"This morning, I was asked to take the lead to do my first 'real' negotiation at work on a vendor agreement I've been working on with the other side's attorneys, and this class helped me tremendously in moving the negotiation forward."
Mooz, the adjunct instructors, and the students found the feedback forms extremely helpful and the instructors continue to use them for the negotiations course.
Formative Feedback about the Course
Mid-course, Mooz and I used a similar Google Form to solicit anonymous feedback from the students about the course's strengths and weaknesses to see where we might be able to make improvements. See figure 4.
We intentionally phrased the third question with "we" to suggest to students the idea of shared responsibility for learning and to reflect on what they could do to make the course better. By asking three simple questions, Mooz was able to identify common themes and concerns, some of which he could address during the remainder of the term. He discussed the comments in general with his students, how he planned to modify his teaching strategies, and how students could contribute to that effort to improve learning. Other comments helped inform him about improvements for future course offerings.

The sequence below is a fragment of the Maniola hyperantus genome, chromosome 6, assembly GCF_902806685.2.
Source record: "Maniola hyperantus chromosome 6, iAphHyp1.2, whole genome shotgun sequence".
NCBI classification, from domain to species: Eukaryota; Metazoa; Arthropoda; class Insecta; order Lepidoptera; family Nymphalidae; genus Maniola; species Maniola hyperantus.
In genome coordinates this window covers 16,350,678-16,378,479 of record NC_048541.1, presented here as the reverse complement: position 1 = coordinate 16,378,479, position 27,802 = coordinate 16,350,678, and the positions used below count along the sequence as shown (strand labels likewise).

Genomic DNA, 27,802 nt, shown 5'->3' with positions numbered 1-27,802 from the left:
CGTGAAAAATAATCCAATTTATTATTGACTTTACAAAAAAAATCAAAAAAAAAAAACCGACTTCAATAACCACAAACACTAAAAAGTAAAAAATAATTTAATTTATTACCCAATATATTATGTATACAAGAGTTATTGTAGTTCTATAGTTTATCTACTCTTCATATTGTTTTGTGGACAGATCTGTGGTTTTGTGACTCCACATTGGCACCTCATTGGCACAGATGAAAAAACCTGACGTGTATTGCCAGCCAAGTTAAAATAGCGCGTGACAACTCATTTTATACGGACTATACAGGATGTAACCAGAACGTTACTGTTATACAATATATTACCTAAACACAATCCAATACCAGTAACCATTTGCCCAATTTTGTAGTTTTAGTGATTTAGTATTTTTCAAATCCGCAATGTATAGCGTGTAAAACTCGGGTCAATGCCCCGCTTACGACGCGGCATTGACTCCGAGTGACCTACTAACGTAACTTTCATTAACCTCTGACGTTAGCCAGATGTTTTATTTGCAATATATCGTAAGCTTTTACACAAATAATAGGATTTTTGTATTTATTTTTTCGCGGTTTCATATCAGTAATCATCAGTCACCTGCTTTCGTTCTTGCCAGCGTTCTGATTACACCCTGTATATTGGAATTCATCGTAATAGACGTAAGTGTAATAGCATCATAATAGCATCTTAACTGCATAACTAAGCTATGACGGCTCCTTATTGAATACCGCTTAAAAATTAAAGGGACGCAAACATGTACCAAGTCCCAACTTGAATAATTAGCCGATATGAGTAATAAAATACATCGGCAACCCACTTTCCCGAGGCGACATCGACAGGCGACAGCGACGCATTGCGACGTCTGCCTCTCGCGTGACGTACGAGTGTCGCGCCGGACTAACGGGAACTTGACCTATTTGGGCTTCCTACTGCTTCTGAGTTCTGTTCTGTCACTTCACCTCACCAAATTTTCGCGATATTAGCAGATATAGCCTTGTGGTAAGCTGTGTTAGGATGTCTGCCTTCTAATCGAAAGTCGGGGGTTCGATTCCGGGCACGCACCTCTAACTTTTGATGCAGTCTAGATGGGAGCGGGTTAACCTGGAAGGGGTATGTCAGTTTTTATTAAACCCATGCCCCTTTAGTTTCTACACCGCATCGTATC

Giving and Receiving Peer Feedback
In the following semester, Mooz experimented with peer feedback, using a student version of the Google Form that asked the following with regard to the negotiations in general:
- What was the most effective aspect of this week's negotiations and why?
- What was the least effective aspect and why?
- What suggestions do you have for the negotiators?
The rationale was that students would likely benefit from reviewing the different comments that their team and the other teams had received and becoming more aware of the qualities that contribute to becoming a better team of negotiators. This approach also emphasized that the course was a collaborative class effort, with everyone learning from each other.